Plywood for an electric upright solid body?

Discussion in 'Luthier's Corner' started by PauFerro, Apr 4, 2018.

  1. PauFerro


    Jun 8, 2008
    United States
    So, we use a lot of plywood/laminate wood for upright basses (acoustic). As I've built a few electrics and determined that a bass is simply an appliance for holding the strings (to quote Pat Metheny), and that even inexpensive instruments made of basswood, or even plywood can sound credible if set up and amplified properly, I am wondering about plywood for the body of an electric upright that looks like this:


    Some reasons are a) cheap way of dealing with screwups that might happen. b) the expense and weight of woods like maple, walnut etcetera that I have in my shop right now (they are heavy, and the wrong size) c) easy availability of plywood locally.

    I would probably cover the top and sides with veneer so it can still look nice when finished.

    Thoughts on this?
    Beej and reverendrally like this.
  2. T_Bone_TL


    Jan 10, 2013
    SW VT
    You could do that. Plenty of EUBs are completely lacking a "body" being just a neck, nut, bridge, and tuners, most commonly with some way to attach a cymbal stand to hold it in playing position.
    PauFerro likes this.
  3. PauFerro


    Jun 8, 2008
    United States
    I am talking about an upright body like the one at the link above in the opening post.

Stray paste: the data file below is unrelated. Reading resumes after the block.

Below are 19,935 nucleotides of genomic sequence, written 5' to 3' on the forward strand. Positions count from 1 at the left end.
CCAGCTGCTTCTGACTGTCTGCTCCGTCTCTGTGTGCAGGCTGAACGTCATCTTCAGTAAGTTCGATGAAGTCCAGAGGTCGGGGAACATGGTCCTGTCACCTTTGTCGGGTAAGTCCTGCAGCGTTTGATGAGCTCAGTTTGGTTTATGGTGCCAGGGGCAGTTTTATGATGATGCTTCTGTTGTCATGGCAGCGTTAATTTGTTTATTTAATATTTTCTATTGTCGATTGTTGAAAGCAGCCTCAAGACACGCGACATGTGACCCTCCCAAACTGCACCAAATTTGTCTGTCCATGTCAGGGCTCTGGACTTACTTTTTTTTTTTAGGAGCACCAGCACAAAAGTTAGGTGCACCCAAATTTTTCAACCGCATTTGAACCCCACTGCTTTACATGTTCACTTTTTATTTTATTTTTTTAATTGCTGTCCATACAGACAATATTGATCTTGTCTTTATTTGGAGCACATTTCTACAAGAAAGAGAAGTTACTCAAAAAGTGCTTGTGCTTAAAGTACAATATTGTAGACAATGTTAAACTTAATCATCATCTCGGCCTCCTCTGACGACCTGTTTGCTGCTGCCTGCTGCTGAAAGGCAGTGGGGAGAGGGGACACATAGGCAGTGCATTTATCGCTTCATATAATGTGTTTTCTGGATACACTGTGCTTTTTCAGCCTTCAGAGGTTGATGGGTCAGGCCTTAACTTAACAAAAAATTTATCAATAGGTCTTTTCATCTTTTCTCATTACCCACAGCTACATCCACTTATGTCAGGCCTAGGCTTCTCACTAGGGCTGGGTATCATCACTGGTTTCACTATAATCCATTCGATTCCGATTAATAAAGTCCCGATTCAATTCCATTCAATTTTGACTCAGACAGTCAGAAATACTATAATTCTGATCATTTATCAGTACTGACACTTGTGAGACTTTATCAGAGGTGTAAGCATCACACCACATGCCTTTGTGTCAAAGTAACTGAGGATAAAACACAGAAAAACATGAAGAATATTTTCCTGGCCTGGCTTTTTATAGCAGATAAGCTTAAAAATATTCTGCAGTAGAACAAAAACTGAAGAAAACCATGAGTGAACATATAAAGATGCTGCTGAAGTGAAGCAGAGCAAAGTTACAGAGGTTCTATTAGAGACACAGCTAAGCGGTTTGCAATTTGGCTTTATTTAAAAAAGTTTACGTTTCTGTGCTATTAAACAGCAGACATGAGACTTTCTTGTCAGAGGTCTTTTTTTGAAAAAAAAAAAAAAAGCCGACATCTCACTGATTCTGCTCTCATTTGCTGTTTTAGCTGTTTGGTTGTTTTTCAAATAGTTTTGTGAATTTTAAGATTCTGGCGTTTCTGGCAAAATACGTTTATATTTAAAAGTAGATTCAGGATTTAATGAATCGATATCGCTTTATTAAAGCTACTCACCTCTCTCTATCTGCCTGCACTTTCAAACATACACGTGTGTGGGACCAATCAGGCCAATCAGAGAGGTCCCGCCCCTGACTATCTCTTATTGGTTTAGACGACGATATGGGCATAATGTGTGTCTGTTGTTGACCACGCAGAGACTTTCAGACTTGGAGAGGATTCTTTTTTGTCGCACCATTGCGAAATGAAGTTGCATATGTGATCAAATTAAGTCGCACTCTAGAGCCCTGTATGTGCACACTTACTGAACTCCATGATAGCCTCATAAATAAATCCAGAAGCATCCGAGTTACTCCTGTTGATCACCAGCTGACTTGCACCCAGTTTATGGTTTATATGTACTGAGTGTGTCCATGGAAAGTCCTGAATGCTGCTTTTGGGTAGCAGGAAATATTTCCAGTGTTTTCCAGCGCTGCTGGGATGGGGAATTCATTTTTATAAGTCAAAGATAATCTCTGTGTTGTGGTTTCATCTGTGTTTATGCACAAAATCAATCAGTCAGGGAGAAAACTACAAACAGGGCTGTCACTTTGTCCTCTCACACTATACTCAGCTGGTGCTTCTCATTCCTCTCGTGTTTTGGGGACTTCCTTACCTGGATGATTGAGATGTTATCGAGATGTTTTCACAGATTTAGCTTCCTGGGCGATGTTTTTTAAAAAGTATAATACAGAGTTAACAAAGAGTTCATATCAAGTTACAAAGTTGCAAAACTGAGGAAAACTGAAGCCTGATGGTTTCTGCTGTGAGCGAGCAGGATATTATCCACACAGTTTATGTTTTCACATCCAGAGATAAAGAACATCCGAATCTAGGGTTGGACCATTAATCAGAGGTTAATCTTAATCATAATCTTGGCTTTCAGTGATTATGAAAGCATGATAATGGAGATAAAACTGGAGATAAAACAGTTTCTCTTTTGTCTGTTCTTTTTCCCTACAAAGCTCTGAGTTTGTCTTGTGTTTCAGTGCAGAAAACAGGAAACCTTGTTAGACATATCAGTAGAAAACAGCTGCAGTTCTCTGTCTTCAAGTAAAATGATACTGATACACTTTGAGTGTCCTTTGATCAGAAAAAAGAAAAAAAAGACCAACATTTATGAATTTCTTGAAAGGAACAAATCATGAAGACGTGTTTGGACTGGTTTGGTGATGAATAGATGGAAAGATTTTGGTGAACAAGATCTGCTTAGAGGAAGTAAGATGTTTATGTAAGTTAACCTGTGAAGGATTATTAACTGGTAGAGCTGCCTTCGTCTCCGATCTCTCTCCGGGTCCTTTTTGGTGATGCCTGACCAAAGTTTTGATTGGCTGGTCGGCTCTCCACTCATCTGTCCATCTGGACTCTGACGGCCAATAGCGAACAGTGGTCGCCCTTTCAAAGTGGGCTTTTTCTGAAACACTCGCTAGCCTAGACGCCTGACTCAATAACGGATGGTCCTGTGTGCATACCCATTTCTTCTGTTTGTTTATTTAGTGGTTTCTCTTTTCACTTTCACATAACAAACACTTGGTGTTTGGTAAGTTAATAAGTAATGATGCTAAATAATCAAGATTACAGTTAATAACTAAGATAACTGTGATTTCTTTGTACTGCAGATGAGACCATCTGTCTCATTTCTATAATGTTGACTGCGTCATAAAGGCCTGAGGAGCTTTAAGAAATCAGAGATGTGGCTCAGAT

4. Seems fine to me. Most of the so-called hollowbody basses people buy a plywood too. Think Gibson 335. Just use decent plywood, not nasty stuff.
    Beej likes this.
  5. charlie monroe

    charlie monroe Gold Supporting Member

    Feb 14, 2011
    Buffalo, NY
    An SPF 2x8 or 2x10 would be cheaper and easier to work with.
  6. charlie monroe

    charlie monroe Gold Supporting Member

    Feb 14, 2011
    Buffalo, NY
    Pretty sure @T_Bone_TL made that remark to reassure you that body construction is not critical.
    Beej and T_Bone_TL like this.
  7. HaMMerHeD


    May 20, 2005
    I don't see why it wouldn't work. Plywood is very strong. You may need to double or triple up on your layers to get any kind of thickness though.

    And I would definitely recommend going with high-end solid Baltic birch plywood, rather than the stuff you get at Home Depot or Lowe's. Home center big box birch plywood is just pine plywood with a very thin birch veneer on both faces.
    Beej likes this.
  8. squarewave

    squarewave Supporting Member

    Jun 16, 2004
    Iowa City, Iowa USA
    If it will ultimately be a solid body, not a thin plywood top on a chambered body, I'd suggest using some sort of lighter-weight solid wood, rather than building up a bunch of layers of plywood. It would be lighter, and much easier to finish. Maybe basswood or alder?
  9. Big B.

    Big B.

    Dec 31, 2007
    Austin, TX
    Hammerhead is dead on about using Baltic birch. It's expensive stuff but it's void free and the veneer layers are all the same thickness so the edge will look even and pleasant instead of the often ugly layers inside run of the mill plywood. The consistent thickness of the layers also helps to balance the sheet against warpage though if you are gluing up in layers that shouldn't be a huge problem.